Tonight we got an example of why it's only one race in the American League (Cleveland thrashing Detroit with an extra-inning walkoff, which feels like it must be the second or third time they've done that to the Tigers this season) and why the Orioles are the team that bugs me most at the end of the Yankees' schedule. The Devil Rays have also given the Yanks a hard time this year, but they have a greater weakness than the O's--man, that D-Ray bullpen is ugly in the middle--and the reasons they give the Yanks fits make sense. The Rays are a young team, that can run, and that puts the ball in play, which puts all the awkward seams in the Yankee defense on display. With the O's, it doesn't make sense. The rest of the league beats them, they're a veteran team. They're generally not beating the Yanks on athleticism...but in the ninth inning tonight, it didn't feel like a four-run lead was safe against them.

It's not so humiliating to be done in by Miguel Tejada, or Brian Roberts, or Nick Markakis. But it is a pain when Aubrey Huff and the Fried Chicken Man, Kevin Millar, are the ones shoveling dirt on your grave. You just want to scream at them, "Aren't you guys scrubs? Why don't you play against the Yankees like you do against the rest of the league?"

'Cause he's the Fried Chicken Man, that's why. Notes:

  • Phil Hughes won his first game at Yankee Stadium. Coming into the night, Hughes has one of the ugliest home/road splits around, sporting a perfectly respectable 3.52 ERA on the road, but the earned run average of the Beast (6.66) at the Stadium. Mainly, that's been fueled by an absurd batting average on balls in play of .392 in the Bronx.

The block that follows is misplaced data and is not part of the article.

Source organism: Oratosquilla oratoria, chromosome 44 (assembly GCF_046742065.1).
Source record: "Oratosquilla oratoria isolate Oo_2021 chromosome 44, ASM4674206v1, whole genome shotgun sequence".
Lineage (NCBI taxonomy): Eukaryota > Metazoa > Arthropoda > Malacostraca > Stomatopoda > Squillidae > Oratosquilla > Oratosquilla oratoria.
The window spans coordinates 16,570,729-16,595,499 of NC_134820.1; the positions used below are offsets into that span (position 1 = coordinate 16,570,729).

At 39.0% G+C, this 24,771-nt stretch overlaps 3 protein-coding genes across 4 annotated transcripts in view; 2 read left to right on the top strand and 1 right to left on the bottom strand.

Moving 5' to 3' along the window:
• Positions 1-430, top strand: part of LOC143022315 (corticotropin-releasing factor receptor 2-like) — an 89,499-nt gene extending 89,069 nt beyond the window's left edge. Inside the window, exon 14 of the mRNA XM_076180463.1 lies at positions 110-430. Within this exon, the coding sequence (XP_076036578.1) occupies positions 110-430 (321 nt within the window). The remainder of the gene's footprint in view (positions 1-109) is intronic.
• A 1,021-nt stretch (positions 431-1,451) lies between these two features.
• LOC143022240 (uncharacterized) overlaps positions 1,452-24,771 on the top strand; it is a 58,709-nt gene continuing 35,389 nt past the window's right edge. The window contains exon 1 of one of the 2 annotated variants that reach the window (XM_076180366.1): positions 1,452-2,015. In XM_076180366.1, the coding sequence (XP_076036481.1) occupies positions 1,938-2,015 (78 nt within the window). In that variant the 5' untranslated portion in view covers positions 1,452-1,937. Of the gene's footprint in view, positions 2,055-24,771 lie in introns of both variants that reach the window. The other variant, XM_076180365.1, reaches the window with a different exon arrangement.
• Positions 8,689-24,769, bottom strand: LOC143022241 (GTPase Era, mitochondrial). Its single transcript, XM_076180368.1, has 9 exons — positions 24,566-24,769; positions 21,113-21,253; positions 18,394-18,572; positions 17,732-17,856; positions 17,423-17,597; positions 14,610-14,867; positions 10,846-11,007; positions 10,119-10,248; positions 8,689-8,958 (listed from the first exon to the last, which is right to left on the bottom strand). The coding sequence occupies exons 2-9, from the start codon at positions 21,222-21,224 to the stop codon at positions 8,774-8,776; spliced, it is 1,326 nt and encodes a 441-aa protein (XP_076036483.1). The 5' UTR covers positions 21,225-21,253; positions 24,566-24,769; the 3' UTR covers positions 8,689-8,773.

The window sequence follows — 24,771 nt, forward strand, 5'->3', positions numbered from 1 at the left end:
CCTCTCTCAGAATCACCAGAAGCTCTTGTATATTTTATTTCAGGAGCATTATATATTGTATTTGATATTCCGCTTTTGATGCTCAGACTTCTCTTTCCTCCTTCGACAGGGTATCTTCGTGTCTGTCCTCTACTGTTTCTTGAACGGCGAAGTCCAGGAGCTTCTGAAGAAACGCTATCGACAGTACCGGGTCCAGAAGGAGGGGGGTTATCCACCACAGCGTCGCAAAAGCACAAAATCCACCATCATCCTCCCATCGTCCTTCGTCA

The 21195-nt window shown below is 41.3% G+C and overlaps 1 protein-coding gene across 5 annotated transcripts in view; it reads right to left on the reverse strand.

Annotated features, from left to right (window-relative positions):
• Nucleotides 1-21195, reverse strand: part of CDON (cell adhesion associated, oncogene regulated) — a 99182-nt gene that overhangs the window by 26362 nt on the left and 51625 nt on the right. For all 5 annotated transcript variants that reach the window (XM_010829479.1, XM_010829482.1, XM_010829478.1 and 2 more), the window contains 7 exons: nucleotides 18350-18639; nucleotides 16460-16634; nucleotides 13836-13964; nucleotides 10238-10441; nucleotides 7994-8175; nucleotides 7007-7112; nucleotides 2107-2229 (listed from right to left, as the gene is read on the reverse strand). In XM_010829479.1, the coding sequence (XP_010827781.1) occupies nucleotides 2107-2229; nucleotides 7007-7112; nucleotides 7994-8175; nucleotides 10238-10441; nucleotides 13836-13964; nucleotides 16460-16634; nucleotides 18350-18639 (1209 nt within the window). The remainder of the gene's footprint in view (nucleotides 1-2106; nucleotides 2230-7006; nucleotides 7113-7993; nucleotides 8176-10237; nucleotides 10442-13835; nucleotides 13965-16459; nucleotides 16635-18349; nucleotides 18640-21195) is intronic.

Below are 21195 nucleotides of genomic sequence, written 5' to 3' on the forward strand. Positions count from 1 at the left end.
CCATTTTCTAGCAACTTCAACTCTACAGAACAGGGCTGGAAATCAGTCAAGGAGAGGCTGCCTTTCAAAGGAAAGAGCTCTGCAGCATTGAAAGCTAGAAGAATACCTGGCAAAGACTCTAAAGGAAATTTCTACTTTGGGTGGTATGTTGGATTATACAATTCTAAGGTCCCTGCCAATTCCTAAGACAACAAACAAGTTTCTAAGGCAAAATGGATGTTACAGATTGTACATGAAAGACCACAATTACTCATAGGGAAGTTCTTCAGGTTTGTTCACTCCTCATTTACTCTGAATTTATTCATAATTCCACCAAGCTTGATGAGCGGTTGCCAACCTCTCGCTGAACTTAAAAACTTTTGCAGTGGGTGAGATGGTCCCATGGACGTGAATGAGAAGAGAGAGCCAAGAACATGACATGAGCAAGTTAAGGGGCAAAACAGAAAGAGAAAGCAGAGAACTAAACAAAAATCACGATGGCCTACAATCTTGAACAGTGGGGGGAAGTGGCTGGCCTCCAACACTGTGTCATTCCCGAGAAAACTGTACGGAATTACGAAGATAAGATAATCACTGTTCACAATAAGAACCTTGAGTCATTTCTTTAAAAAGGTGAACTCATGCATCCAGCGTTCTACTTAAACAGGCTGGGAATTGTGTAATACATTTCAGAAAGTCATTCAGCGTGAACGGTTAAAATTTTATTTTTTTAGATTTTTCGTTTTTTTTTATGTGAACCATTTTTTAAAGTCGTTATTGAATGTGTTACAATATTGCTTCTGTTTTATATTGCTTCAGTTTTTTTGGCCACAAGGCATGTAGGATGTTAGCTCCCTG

• It's funny that no-one seems to be making much of the fact that Mariano Rivera got hit in his pitching hand by an errant throw from the Boston bullpen. I'm glad that the conspiracy theorists haven't picked this up (and for good reason, there's nothing to it) because, with the whole Patriots/cameras scandal, Bill Simmons has been pushed to the brink. If he had to deal with the Red Sox trying to injure pitchers in the opposing bullpen, I fear he'd have a nervous breakdown.
  • Was tonight's sac fly the weakest RBI of A-Rod's season? Is anyone keeping track of this?

Monday, September 17, 2007

Week in Review: Hold Those Tigers

Week 24: September 10-16, 2007

Record for the Week: 4-2, 27 RS, 25 RA
Overall: 85-64, 2.5 games ahead of the Tigers for the Wild Card


9/11 -- Yankees 9, Toronto 2
We already discussed this one. Next!

9/12 -- Yankees 4, Toronto 1
On the surface, you could say the Moose is back. Dig a little deeper, and you see that he only had one strikeout, only managed one 1-2-3 inning. It's way better than what he's doing, but it's not "presto! back to normal" by any means.

9/13 -- Yankees 1, Toronto 2
Ian Kennedy pitches beautifully, just to find that the Yanks can't do a thing against AJ Burnett. For maximum annoyance, the Marlins not only beat the Yanks in the 2003 series, but they seeded their starters throughout the AL East, making sure the Yanks got the dud of the group.

9/14 -- Yankees 8, Boston 7
There might not be a sweeter victory all season than this, but it still wasn't an enjoyable game. These teams seem to have at least one ugly, brutal, marathon game per season, and this one was only made longer watching Jason Giambi fumble balls at first base. The muffed double play in the sixth was just a fundamentally horrible play, with Giambi not trusting his footwork enough to walk off the base to catch the throw, then get back to tag Ortiz. He had all sorts of time, but decided to do an insane stretch for the ball, instead.

9/15 -- Yankees 1, Boston 10